Author Topic: "Scientific" Racism.  (Read 1466 times)

Kai

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"Scientific" Racism.
« on: March 03, 2012, 11:26:03 pm »
I'm currently reading The Mismeasure of Man by SJ Gould, which is about the historical use of quantitative measures of intelligence (through brain size, skull size, IQ, and other numbers) to justify racism, sexism, and classism.

I am finding myself entirely fascinated by this, partly because just about every scientist of the 19th century (including Charles Darwin, a known abolitionist) was racist to some degree, and used evolutionary argument to support these social constructions. And the way they went about it was the backwards version of scientific method, despite these being scientists in all other respects. They started with socially generated racial stereotypes and then, more or less unconsciously, found their data to fit the conclusions. I'm not saying they fabricated the data, rather, they inserted ad hoc hypotheses to explain why the data didn't fit with their conclusions in an effort of immense cognitive bias. The anthropologists were the worst of them; if I'm to understand correctly, the whole field was originally created as unconscious think tank to justify Caucasian male superiority. It was almost evangelical, with evolutionary theory twisted to support a "hierarchy of man" with very precise, yet ultimately mishandled, measurements. Some of the worst offenders being Louis Agassiz, who was otherwise a world renowned glacial geologist and morphologist of fishes, and Paul Broca, the neuroanatomist who discovered the speech center of the brain.

Despite scientific racism being put out of style in the last 50 years (most scientists these days would be horrified at the idea), I can still see these same issues going on in medicine and psychology to target other groups, including women, homosexuals, and other "social deviants".

Take the Duesberg anti-AIDS type schtick. It is almost formulaic of Broca's style: take a social stereotype ("homosexuality is not innate, it is a lifestyle choice, and furthermore immoral"), choose an area of measurement (in this case, African population dynamics), pick the data for measurements that support the stereotype, and present the argument so it leads to the conclusions you desire ("since HIV doesn't lead to AIDS, it must be a disease in gay men brought on by drug use"). Shift the argument as needed to account for refuting evidence. This is not science, yet it looks scientific because there are numbers involved. And people take it seriously because it supports their prejudices.

You can even find these sorts of arguments outside of social concerns. Those people who still deny that birds are dinosaurs, for example. They start with a conclusion ("only birds have feathers"), see fossils with feathers (even Dromaeosauridae fossils), and present their argument ("they can't be dinosaurs [even though we labeled them such before we knew they had feathers] because they have feathers, therefore they are birds"). Shift the argument for every new feathered fossil found. Or, for example, when that T-rex hemoglobin was discovered, and found to be very similar to chicken hemoglobin.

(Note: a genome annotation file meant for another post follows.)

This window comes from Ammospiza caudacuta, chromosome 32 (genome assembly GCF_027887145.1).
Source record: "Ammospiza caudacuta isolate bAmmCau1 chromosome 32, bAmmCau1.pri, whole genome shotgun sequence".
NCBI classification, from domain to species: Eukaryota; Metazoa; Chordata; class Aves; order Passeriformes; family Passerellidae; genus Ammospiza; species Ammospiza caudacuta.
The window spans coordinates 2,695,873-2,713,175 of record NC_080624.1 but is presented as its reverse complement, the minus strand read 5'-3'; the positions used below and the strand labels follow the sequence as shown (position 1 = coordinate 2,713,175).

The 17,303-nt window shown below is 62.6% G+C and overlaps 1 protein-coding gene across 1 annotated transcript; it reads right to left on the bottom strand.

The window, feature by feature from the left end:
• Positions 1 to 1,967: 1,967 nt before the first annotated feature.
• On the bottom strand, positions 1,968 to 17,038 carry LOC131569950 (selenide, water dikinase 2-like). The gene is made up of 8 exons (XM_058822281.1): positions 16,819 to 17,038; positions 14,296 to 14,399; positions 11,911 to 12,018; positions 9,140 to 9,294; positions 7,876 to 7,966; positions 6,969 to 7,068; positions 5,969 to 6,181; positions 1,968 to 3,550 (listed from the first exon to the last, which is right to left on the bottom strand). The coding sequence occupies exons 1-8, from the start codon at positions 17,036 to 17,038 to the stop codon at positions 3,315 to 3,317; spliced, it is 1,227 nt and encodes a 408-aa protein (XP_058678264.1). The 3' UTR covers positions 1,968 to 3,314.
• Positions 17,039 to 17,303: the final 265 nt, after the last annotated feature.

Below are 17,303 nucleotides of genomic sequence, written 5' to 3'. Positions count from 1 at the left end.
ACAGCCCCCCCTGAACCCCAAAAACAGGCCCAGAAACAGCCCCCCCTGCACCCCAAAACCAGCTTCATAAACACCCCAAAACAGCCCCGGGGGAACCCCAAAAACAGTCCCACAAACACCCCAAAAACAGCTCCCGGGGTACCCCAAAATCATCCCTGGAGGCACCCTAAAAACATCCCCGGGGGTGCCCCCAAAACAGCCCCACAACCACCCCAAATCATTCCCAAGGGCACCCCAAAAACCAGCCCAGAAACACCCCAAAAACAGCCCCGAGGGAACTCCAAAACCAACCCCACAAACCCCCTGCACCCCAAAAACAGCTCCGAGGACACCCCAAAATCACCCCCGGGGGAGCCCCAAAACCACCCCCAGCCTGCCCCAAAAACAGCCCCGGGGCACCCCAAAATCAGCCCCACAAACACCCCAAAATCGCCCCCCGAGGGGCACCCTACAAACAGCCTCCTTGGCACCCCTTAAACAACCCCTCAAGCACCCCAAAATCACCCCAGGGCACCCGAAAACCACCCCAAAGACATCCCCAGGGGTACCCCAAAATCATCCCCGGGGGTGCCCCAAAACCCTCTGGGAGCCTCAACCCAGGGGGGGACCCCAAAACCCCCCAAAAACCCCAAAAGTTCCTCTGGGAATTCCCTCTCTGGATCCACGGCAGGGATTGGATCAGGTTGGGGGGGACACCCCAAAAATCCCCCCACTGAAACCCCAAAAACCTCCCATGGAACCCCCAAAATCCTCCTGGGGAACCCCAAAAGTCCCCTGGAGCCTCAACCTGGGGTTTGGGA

The worst part about all of this is that the manipulation, the self-deception, is largely unconscious on the part of the people involved. They do not see how their own biases are shaping their conclusions. They think they are just following data.
« Last Edit: March 03, 2012, 11:36:55 pm by ZL 'Kai' Burington, M.S. »
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Re: "Scientific" Racism.
« Reply #1 on: March 04, 2012, 12:02:06 am »
Is there any particular reason people refuse to think that birds are dinosaurs instaed of reptiles? I mean it threw me for a loop the first time i heard it but if t rex tastes like chicken then it tastes like chicken right? Also we need to clone dinosaurs for food purposes.
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Re: "Scientific" Racism.
« Reply #2 on: March 04, 2012, 12:07:24 am »
Dinosaurs aren't reptiles?

eta: oh, it seems to have something to do with having warm or cold blood.
« Last Edit: March 04, 2012, 12:15:08 am by Emo Howard »

Kai

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Re: "Scientific" Racism.
« Reply #3 on: March 04, 2012, 01:27:49 am »
Dinosaurs aren't reptiles?

eta: oh, it seems to have something to do with having warm or cold blood.

Reptile is a bad category, a paraphyletic grouping of several extant Sauropsida taxa (namely, turtles, snakes and lizards, and crocodilians).